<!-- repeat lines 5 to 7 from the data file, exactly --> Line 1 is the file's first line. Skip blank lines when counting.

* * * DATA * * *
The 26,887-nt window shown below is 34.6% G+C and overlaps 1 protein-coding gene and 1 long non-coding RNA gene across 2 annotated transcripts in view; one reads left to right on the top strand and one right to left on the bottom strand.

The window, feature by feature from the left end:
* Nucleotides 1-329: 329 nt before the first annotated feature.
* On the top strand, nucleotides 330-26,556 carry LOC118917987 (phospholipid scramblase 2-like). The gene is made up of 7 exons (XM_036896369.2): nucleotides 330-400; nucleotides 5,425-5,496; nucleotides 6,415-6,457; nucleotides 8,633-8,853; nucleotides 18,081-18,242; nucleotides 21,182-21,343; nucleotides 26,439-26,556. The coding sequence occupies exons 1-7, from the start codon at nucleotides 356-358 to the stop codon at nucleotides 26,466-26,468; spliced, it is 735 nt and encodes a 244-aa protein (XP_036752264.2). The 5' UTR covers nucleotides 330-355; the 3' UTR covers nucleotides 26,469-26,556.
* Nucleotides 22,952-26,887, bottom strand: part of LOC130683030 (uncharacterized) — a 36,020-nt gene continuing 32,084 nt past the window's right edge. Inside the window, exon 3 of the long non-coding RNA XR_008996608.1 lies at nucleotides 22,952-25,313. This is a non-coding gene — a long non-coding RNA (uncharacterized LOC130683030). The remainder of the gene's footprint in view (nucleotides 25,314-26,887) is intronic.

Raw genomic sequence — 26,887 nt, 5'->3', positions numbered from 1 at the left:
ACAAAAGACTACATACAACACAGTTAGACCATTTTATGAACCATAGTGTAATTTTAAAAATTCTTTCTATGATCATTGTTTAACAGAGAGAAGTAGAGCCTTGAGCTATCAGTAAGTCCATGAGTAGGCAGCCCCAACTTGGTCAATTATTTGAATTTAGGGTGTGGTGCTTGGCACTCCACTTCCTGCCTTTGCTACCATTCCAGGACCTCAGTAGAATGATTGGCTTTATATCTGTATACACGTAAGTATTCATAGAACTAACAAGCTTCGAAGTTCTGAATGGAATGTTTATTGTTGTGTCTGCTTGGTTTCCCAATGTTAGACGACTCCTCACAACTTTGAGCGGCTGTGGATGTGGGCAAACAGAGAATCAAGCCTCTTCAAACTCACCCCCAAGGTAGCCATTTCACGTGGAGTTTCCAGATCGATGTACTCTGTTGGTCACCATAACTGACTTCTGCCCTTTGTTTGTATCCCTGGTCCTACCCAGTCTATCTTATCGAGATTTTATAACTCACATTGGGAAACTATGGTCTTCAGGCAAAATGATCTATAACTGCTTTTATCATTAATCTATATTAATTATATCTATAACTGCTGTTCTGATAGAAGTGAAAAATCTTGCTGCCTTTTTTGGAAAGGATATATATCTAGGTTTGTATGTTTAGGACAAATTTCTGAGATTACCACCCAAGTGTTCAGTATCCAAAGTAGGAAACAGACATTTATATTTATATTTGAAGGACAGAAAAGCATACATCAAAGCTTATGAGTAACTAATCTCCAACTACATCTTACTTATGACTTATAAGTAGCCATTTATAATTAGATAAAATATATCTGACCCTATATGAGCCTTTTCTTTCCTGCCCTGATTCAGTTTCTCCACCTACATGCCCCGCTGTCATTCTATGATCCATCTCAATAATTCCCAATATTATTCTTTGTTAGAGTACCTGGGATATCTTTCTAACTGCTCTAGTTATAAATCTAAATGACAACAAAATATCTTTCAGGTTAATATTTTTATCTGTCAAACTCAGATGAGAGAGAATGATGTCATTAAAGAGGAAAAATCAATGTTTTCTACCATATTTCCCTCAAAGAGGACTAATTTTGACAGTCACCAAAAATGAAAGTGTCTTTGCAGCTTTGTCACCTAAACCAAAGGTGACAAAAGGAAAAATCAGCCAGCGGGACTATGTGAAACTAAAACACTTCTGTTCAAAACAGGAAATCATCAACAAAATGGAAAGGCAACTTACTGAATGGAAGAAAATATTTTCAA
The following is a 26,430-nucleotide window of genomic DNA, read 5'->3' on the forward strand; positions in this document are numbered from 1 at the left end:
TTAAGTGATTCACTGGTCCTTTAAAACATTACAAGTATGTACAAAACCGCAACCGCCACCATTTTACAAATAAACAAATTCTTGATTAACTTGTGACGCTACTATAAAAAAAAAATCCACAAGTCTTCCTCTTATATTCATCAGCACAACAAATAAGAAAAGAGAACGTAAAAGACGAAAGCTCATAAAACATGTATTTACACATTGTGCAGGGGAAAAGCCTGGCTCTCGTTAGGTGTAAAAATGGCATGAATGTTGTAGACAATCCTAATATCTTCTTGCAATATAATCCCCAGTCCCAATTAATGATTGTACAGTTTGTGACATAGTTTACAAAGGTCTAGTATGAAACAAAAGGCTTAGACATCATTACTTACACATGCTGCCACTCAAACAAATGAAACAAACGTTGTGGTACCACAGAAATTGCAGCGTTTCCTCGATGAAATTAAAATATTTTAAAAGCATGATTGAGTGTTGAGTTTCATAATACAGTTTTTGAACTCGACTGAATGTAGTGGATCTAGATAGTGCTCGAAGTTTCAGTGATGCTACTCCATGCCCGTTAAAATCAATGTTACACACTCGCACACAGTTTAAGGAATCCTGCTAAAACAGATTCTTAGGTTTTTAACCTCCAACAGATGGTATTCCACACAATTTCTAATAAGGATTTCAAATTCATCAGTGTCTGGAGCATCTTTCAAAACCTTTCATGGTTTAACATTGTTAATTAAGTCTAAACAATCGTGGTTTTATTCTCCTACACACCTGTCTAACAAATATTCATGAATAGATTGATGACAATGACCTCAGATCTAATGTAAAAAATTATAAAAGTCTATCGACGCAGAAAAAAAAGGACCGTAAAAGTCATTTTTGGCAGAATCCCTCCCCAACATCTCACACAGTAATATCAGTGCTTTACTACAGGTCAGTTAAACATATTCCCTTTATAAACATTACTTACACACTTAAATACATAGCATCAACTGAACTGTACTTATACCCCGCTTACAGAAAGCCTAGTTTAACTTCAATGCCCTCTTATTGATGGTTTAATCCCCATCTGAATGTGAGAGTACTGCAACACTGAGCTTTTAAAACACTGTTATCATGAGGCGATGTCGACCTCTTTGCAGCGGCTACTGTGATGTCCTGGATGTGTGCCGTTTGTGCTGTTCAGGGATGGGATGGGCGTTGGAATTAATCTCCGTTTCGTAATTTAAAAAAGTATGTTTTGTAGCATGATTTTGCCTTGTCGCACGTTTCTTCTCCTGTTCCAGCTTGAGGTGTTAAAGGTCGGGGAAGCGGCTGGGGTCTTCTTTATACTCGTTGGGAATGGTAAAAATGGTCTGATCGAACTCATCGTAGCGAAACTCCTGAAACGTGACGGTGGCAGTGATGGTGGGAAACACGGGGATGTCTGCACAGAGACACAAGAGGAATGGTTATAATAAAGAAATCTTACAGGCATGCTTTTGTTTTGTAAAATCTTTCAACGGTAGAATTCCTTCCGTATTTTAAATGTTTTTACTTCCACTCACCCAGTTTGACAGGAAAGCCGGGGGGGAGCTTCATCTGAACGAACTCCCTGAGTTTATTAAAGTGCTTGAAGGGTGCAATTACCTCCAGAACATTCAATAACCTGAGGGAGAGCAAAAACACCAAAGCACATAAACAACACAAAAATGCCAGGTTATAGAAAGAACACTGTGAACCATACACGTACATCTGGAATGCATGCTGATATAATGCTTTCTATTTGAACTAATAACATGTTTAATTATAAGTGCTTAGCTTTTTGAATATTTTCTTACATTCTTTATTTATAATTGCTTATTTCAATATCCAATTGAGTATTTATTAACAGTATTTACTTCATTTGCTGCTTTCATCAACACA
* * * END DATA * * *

* Nucleotides 22,952-26,887, bottom strand: part of LOC130683030 (uncharacterized) — a 36,020-nt gene continuing 32,084 nt past the window's right edge. Inside the window, exon 3 of the long non-coding RNA XR_008996608.1 lies at nucleotides 22,952-25,313. This is a non-coding gene — a long non-coding RNA (uncharacterized LOC130683030). The remainder of the gene's footprint in view (nucleotides 25,314-26,887) is intronic.

Raw genomic sequence — 26,887 nt, 5'->3', positions numbered from 1 at the left:
ACAAAAGACTACATACAACACAGTTAGACCATTTTATGAACCATAGTGTAATTTTAAAAATTCTTTCTATGATCATTGTTTAACAGAGAGAAGTAGAGCCTTGAGCTATCAGTAAGTCCATGAGTAGGCAGCCCCAACTTGGTCAATTATTTGAATTTAGGGTGTGGTGCTTGGCACTCCACTTCCTGCCTTTGCTACCATTCCAGGACCTCAGTAGAATGATTGGCTTTATATCTGTATACACGTAAGTATTCATAGAACTAACAAGCTTCGAAGTTCTGAATGGAATGTTTATTGTTGTGTCTGCTTGGTTTCCCAATGTTAGACGACTCCTCACAACTTTGAGCGGCTGTGGATGTGGGCAAACAGAGAATCAAGCCTCTTCAAACTCACCCCCAAGGTAGCCATTTCACGTGGAGTTTCCAGATCGATGTACTCTGTTGGTCACCATAACTGACTTCTGCCCTTTGTTTGTATCCCTGGTCCTACCCAGTCTATCTTATCGAGATTTTATAACTCACATTGGGAAACTATGGTCTTCAGGCAAAATGATCTATAACTGCTTTTATCATTAATCTATATTAATTATATCTATAACTGCTGTTCTGATAGAAGTGAAAAATCTTGCTGCCTTTTTTGGAAAGGATATATATCTAGGTTTGTATGTTTAGGACAAATTTCTGAGATTACCACCCAAGTGTTCAGTATCCAAAGTAGGAAACAGACATTTATATTTATATTTGAAGGACAGAAAAGCATACATCAAAGCTTATGAGTAACTAATCTCCAACTACATCTTACTTATGACTTATAAGTAGCCATTTATAATTAGATAAAATATATCTGACCCTATATGAGCCTTTTCTTTCCTGCCCTGATTCAGTTTCTCCACCTACATGCCCCGCTGTCATTCTATGATCCATCTCAATAATTCCCAATATTATTCTTTGTTAGAGTACCTGGGATATCTTTCTAACTGCTCTAGTTATAAATCTAAATGACAACAAAATATCTTTCAGGTTAATATTTTTATCTGTCAAACTCAGATGAGAGAGAATGATGTCATTAAAGAGGAAAAATCAATGTTTTCTACCATATTTCCCTCAAAGAGGACTAATTTTGACAGTCACCAAAAATGAAAGTGTCTTTGCAGCTTTGTCACCTAAACCAAAGGTGACAAAAGGAAAAATCAGCCAGCGGGACTATGTGAAACTAAAACACTTCTGTTCAAAACAGGAAATCATCAACAAAATGGAAAGGCAACTTACTGAATGGAAGAAAATATTTTCAA